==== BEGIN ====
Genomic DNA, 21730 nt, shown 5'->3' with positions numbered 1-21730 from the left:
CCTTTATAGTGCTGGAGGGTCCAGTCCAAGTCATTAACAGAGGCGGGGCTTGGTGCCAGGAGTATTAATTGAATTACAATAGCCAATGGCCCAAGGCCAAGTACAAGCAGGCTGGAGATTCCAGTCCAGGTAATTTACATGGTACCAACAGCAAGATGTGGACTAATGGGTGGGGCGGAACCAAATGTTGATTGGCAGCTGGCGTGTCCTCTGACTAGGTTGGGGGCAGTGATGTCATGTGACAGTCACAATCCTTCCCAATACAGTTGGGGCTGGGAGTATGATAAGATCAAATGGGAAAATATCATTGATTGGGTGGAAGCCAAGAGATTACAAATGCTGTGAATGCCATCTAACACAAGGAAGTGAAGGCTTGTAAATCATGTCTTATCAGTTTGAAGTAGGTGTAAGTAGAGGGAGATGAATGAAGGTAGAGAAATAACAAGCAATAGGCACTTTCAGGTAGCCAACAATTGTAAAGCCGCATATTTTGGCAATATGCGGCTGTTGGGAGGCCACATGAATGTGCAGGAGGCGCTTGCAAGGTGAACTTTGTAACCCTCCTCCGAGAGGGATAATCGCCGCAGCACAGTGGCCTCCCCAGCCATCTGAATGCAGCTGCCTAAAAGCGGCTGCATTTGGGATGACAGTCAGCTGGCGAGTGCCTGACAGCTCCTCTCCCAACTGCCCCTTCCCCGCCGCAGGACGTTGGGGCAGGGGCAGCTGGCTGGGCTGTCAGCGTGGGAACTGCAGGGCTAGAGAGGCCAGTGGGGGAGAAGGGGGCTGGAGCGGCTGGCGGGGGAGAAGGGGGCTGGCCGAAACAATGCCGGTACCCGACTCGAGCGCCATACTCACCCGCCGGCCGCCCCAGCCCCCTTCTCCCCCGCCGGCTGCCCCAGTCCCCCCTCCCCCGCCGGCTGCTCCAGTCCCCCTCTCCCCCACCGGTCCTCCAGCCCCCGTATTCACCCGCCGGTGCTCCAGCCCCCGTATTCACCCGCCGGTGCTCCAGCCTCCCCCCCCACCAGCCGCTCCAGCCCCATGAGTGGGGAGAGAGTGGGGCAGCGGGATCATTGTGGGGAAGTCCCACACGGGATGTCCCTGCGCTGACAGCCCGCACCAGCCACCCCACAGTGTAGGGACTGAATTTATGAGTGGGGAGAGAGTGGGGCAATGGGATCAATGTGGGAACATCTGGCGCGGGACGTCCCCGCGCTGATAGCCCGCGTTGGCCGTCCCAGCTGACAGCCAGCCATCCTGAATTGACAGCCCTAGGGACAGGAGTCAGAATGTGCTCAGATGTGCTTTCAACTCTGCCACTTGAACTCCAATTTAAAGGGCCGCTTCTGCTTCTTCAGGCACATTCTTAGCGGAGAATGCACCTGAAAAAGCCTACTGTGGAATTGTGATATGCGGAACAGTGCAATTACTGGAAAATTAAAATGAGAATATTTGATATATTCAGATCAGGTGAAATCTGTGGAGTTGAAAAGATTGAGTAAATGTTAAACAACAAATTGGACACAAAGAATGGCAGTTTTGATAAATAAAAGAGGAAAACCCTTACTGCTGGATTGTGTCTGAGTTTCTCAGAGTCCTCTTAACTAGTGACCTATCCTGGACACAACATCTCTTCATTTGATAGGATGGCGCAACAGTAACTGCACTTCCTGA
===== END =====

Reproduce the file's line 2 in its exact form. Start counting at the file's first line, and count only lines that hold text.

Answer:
CCTTTATAGTGCTGGAGGGTCCAGTCCAAGTCATTAACAGAGGCGGGGCTTGGTGCCAGGAGTATTAATTGAATTACAATAGCCAATGGCCCAAGGCCAAGTACAAGCAGGCTGGAGATTCCAGTCCAGGTAATTTACATGGTACCAACAGCAAGATGTGGACTAATGGGTGGGGCGGAACCAAATGTTGATTGGCAGCTGGCGTGTCCTCTGACTAGGTTGGGGGCAGTGATGTCATGTGACAGTCACAATCCTTCCCAATACAGTTGGGGCTGGGAGTATGATAAGATCAAATGGGAAAATATCATTGATTGGGTGGAAGCCAAGAGATTACAAATGCTGTGAATGCCATCTAACACAAGGAAGTGAAGGCTTGTAAATCATGTCTTATCAGTTTGAAGTAGGTGTAAGTAGAGGGAGATGAATGAAGGTAGAGAAATAACAAGCAATAGGCACTTTCAGGTAGCCAACAATTGTAAAGCCGCATATTTTGGCAATATGCGGCTGTTGGGAGGCCACATGAATGTGCAGGAGGCGCTTGCAAGGTGAACTTTGTAACCCTCCTCCGAGAGGGATAATCGCCGCAGCACAGTGGCCTCCCCAGCCATCTGAATGCAGCTGCCTAAAAGCGGCTGCATTTGGGATGACAGTCAGCTGGCGAGTGCCTGACAGCTCCTCTCCCAACTGCCCCTTCCCCGCCGCAGGACGTTGGGGCAGGGGCAGCTGGCTGGGCTGTCAGCGTGGGAACTGCAGGGCTAGAGAGGCCAGTGGGGGAGAAGGGGGCTGGAGCGGCTGGCGGGGGAGAAGGGGGCTGGCCGAAACAATGCCGGTACCCGACTCGAGCGCCATACTCACCCGCCGGCCGCCCCAGCCCCCTTCTCCCCCGCCGGCTGCCCCAGTCCCCCCTCCCCCGCCGGCTGCTCCAGTCCCCCTCTCCCCCACCGGTCCTCCAGCCCCCGTATTCACCCGCCGGTGCTCCAGCCCCCGTATTCACCCGCCGGTGCTCCAGCCTCCCCCCCCACCAGCCGCTCCAGCCCCATGAGTGGGGAGAGAGTGGGGCAGCGGGATCATTGTGGGGAAGTCCCACACGGGATGTCCCTGCGCTGACAGCCCGCACCAGCCACCCCACAGTGTAGGGACTGAATTTATGAGTGGGGAGAGAGTGGGGCAATGGGATCAATGTGGGAACATCTGGCGCGGGACGTCCCCGCGCTGATAGCCCGCGTTGGCCGTCCCAGCTGACAGCCAGCCATCCTGAATTGACAGCCCTAGGGACAGGAGTCAGAATGTGCTCAGATGTGCTTTCAACTCTGCCACTTGAACTCCAATTTAAAGGGCCGCTTCTGCTTCTTCAGGCACATTCTTAGCGGAGAATGCACCTGAAAAAGCCTACTGTGGAATTGTGATATGCGGAACAGTGCAATTACTGGAAAATTAAAATGAGAATATTTGATATATTCAGATCAGGTGAAATCTGTGGAGTTGAAAAGATTGAGTAAATGTTAAACAACAAATTGGACACAAAGAATGGCAGTTTTGATAAATAAAAGAGGAAAACCCTTACTGCTGGATTGTGTCTGAGTTTCTCAGAGTCCTCTTAACTAGTGACCTATCCTGGACACAACATCTCTTCATTTGATAGGATGGCGCAACAGTAACTGCACTTCCTGA